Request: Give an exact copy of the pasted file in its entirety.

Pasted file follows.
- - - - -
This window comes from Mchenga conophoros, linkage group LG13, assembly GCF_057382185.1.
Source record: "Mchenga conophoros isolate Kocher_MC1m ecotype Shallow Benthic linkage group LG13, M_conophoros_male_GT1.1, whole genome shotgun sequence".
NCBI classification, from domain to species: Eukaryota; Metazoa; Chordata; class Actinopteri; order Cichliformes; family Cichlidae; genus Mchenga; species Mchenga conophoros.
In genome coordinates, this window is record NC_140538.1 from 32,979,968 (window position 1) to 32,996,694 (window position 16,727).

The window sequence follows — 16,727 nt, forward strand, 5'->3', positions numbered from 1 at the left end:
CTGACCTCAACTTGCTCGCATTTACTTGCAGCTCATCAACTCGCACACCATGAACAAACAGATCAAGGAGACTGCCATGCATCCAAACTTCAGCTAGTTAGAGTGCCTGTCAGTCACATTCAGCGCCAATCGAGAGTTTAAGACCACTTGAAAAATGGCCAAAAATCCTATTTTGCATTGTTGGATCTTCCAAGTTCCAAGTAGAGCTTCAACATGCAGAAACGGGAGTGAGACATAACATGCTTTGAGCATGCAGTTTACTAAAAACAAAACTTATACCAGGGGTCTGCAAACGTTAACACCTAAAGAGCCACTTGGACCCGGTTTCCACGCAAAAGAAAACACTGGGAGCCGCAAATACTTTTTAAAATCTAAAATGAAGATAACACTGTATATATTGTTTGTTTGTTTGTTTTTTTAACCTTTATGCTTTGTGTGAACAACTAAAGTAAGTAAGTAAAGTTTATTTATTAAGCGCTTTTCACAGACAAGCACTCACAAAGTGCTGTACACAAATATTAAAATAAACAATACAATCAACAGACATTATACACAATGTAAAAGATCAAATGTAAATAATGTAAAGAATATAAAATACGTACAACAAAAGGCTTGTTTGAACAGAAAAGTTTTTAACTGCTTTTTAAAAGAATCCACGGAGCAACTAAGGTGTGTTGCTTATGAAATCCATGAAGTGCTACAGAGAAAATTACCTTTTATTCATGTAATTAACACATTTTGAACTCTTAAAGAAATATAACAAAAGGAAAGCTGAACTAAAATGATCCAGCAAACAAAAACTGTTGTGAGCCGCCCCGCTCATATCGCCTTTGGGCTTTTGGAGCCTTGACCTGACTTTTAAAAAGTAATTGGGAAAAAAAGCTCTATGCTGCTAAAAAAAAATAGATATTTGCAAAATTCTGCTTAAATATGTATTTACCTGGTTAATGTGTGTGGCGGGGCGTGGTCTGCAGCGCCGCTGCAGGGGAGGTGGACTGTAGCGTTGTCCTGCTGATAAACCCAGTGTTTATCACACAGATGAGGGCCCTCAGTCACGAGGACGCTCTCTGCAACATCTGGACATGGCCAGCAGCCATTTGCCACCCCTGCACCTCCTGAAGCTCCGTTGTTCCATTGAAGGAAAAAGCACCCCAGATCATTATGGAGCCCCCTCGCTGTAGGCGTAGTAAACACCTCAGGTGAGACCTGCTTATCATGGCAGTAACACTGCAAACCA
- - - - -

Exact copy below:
This window comes from Mchenga conophoros, linkage group LG13, assembly GCF_057382185.1.
Source record: "Mchenga conophoros isolate Kocher_MC1m ecotype Shallow Benthic linkage group LG13, M_conophoros_male_GT1.1, whole genome shotgun sequence".
NCBI classification, from domain to species: Eukaryota; Metazoa; Chordata; class Actinopteri; order Cichliformes; family Cichlidae; genus Mchenga; species Mchenga conophoros.
In genome coordinates, this window is record NC_140538.1 from 32,979,968 (window position 1) to 32,996,694 (window position 16,727).

The window sequence follows — 16,727 nt, forward strand, 5'->3', positions numbered from 1 at the left end:
CTGACCTCAACTTGCTCGCATTTACTTGCAGCTCATCAACTCGCACACCATGAACAAACAGATCAAGGAGACTGCCATGCATCCAAACTTCAGCTAGTTAGAGTGCCTGTCAGTCACATTCAGCGCCAATCGAGAGTTTAAGACCACTTGAAAAATGGCCAAAAATCCTATTTTGCATTGTTGGATCTTCCAAGTTCCAAGTAGAGCTTCAACATGCAGAAACGGGAGTGAGACATAACATGCTTTGAGCATGCAGTTTACTAAAAACAAAACTTATACCAGGGGTCTGCAAACGTTAACACCTAAAGAGCCACTTGGACCCGGTTTCCACGCAAAAGAAAACACTGGGAGCCGCAAATACTTTTTAAAATCTAAAATGAAGATAACACTGTATATATTGTTTGTTTGTTTGTTTTTTTAACCTTTATGCTTTGTGTGAACAACTAAAGTAAGTAAGTAAAGTTTATTTATTAAGCGCTTTTCACAGACAAGCACTCACAAAGTGCTGTACACAAATATTAAAATAAACAATACAATCAACAGACATTATACACAATGTAAAAGATCAAATGTAAATAATGTAAAGAATATAAAATACGTACAACAAAAGGCTTGTTTGAACAGAAAAGTTTTTAACTGCTTTTTAAAAGAATCCACGGAGCAACTAAGGTGTGTTGCTTATGAAATCCATGAAGTGCTACAGAGAAAATTACCTTTTATTCATGTAATTAACACATTTTGAACTCTTAAAGAAATATAACAAAAGGAAAGCTGAACTAAAATGATCCAGCAAACAAAAACTGTTGTGAGCCGCCCCGCTCATATCGCCTTTGGGCTTTTGGAGCCTTGACCTGACTTTTAAAAAGTAATTGGGAAAAAAAGCTCTATGCTGCTAAAAAAAAATAGATATTTGCAAAATTCTGCTTAAATATGTATTTACCTGGTTAATGTGTGTGGCGGGGCGTGGTCTGCAGCGCCGCTGCAGGGGAGGTGGACTGTAGCGTTGTCCTGCTGATAAACCCAGTGTTTATCACACAGATGAGGGCCCTCAGTCACGAGGACGCTCTCTGCAACATCTGGACATGGCCAGCAGCCATTTGCCACCCCTGCACCTCCTGAAGCTCCGTTGTTCCATTGAAGGAAAAAGCACCCCAGATCATTATGGAGCCCCCTCGCTGTAGGCGTAGTAAACACCTCAGGTGAGACCTGCTTATCATGGCAGTAACACTGCAAACCA